Before the blasts, Lebanon was already experiencing a deep economic crisis and waves of protests calling for social changes and an end to corruption. The global pandemic further exacerbated economic stagnation and prompted the government to declare a nationwide lockdown.

The needs remain enormous one month after the explosion.

“It is obvious that the economic situation of the country had really deteriorated, leaving the affected population unable to even provide basic needs for their families, let alone repair damaged doors and windows,” explains Ali Monzer, multisector specialist at WeWorld-GVC in Lebanon.

The deteriorating situation has led us to expand our services to target people affected by the August balst, along with our regular support to Syrian refugees, hosting communities and Lebanese institutions. Our staff assessed the needs of 206 vulnerable households across the affected area and their eligibility for multi-purpose cash assistance; the provision of cash is the most effective tool to ensure that the needs are covered quickly and efficiently and to ensure the dignity of the population, enabling them to make choices for themselves.

In the assessed households, there were 163 elderlies and 36 households with persons with specific needs.

“The household composition is also a factor in families’ inability to cope with the incident, leaving them with no other choice but burdening themselves with debts to meet their most urgent needs,” continues Monzer.

“We are working to support these vulnerable families and empower them, so that they are able to decide what they should prioritize first.”

We are ensuring that access to water is continuous

“Access to water has always been challenging in Lebanon. Last month, the explosions caused great damages to the water tanks that are usually on the roof of the buildings,” explains Francesca Anastasia, the emergency coordinator at WW-GVC Lebanon.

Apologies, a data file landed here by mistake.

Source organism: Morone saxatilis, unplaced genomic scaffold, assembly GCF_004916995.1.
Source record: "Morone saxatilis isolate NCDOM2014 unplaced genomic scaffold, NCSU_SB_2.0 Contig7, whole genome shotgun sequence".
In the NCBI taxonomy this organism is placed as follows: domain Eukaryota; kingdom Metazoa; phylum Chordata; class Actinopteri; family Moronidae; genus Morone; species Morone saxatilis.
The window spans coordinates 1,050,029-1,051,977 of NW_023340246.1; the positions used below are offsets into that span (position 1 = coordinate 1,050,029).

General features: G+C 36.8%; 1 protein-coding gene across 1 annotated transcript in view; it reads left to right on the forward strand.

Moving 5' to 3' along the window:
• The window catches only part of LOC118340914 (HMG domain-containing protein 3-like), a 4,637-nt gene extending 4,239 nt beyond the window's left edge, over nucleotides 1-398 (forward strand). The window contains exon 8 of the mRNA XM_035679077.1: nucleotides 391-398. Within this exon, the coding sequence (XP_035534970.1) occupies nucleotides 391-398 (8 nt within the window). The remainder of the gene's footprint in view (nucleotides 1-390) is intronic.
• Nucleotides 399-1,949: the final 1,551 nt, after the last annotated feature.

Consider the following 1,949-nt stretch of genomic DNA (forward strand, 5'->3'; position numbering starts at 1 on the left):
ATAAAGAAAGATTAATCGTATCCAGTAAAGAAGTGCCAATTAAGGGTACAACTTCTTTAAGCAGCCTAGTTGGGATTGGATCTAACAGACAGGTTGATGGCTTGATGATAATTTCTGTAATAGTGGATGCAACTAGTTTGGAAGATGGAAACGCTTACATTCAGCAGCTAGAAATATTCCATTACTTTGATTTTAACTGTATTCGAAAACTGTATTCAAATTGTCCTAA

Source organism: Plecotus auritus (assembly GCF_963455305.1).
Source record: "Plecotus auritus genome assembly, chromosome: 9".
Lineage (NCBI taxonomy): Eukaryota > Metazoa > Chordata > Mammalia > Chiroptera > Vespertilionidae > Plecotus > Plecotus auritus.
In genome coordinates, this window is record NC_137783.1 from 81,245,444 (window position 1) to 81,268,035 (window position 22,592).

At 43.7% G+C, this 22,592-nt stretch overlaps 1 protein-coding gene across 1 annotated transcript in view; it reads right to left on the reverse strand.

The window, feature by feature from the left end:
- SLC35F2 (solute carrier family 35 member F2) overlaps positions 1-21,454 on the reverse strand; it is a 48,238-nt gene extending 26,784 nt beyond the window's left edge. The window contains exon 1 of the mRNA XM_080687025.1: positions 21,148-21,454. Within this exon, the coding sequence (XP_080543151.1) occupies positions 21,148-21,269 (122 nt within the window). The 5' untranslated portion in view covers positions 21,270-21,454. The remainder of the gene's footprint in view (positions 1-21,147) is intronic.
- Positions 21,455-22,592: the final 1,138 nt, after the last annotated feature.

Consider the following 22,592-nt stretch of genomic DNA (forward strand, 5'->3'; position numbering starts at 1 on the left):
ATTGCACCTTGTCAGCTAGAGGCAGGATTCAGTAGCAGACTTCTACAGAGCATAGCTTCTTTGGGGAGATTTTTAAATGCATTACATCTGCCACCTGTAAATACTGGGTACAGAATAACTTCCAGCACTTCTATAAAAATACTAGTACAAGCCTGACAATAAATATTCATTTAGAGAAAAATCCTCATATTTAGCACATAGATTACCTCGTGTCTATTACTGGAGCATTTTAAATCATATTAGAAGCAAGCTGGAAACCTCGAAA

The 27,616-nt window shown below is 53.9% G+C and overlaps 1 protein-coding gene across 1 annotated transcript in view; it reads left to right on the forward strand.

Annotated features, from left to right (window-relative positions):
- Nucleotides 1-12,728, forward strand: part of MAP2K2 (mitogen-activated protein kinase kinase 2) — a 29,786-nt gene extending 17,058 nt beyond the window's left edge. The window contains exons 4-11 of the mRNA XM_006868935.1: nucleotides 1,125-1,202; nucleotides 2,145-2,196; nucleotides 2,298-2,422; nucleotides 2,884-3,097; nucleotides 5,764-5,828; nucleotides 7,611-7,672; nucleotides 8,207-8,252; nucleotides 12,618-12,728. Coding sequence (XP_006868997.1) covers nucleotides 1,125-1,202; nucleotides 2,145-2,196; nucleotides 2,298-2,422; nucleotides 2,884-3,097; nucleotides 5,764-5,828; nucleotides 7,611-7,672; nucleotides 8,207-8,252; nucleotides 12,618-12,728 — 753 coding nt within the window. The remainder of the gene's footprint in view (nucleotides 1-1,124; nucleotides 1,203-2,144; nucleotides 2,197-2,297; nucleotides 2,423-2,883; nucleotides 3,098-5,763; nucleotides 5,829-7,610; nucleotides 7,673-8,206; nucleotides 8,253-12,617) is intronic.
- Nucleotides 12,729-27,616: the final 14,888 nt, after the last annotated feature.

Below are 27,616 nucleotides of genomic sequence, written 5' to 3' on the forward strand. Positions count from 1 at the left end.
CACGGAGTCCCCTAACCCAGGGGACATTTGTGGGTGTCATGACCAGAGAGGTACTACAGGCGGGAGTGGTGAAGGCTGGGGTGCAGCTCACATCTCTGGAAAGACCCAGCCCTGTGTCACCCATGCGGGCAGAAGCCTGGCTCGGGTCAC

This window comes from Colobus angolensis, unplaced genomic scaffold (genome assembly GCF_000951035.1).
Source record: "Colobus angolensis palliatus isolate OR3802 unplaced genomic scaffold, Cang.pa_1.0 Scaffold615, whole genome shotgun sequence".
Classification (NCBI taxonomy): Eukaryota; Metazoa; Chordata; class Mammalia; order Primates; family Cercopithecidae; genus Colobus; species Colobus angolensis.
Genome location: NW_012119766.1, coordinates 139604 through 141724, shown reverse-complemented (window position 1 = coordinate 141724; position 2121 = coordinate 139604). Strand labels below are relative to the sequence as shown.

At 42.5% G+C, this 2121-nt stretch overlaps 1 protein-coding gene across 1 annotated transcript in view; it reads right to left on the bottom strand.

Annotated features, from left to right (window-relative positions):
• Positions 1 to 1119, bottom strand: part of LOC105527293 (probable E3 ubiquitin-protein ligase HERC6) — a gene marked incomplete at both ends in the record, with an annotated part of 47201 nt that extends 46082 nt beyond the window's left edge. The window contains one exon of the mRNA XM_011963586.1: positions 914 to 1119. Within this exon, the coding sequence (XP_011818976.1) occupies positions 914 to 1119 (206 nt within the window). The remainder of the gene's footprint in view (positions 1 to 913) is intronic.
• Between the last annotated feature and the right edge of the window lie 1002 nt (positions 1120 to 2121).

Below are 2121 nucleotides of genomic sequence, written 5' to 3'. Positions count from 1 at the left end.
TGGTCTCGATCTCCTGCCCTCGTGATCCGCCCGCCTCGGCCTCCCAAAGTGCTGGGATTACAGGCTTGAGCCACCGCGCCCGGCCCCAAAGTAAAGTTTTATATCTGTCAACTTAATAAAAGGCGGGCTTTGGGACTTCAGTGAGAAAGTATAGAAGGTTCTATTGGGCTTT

We have put our expertise in delivering and strengthening water provision and management for the benefit of the response to the catastrophe.

“Since then, we have been conducting assessments of damages in the water connection in 310 buildings in Rmeil and Achrafieh neighborhoods and we have installed 11 water tanks in 10 households in 9 buildings, to ensure people still had access to water after the incident,” continues Anastasia.

Access to water is of upmost importance as the country is experiencing a spike in the COVID-19 cases and deaths. We remain committed to responding to the multiple shocks that are causing an unprecedented increase in the poverty rate in the country, and to supporting the most vulnerable Lebanese and Syrian communities.

We have been working in Lebanon since 2006, concentrating much of our intervention to support and protect the most vulnerable, guarantee the rights of boys and girls and ensure access to basic rights to education, shelter and water and hygiene. Our thoughts are with all those who have been impacted by the explosions and their families. Our colleagues on the ground are safe and will continue to support those in need.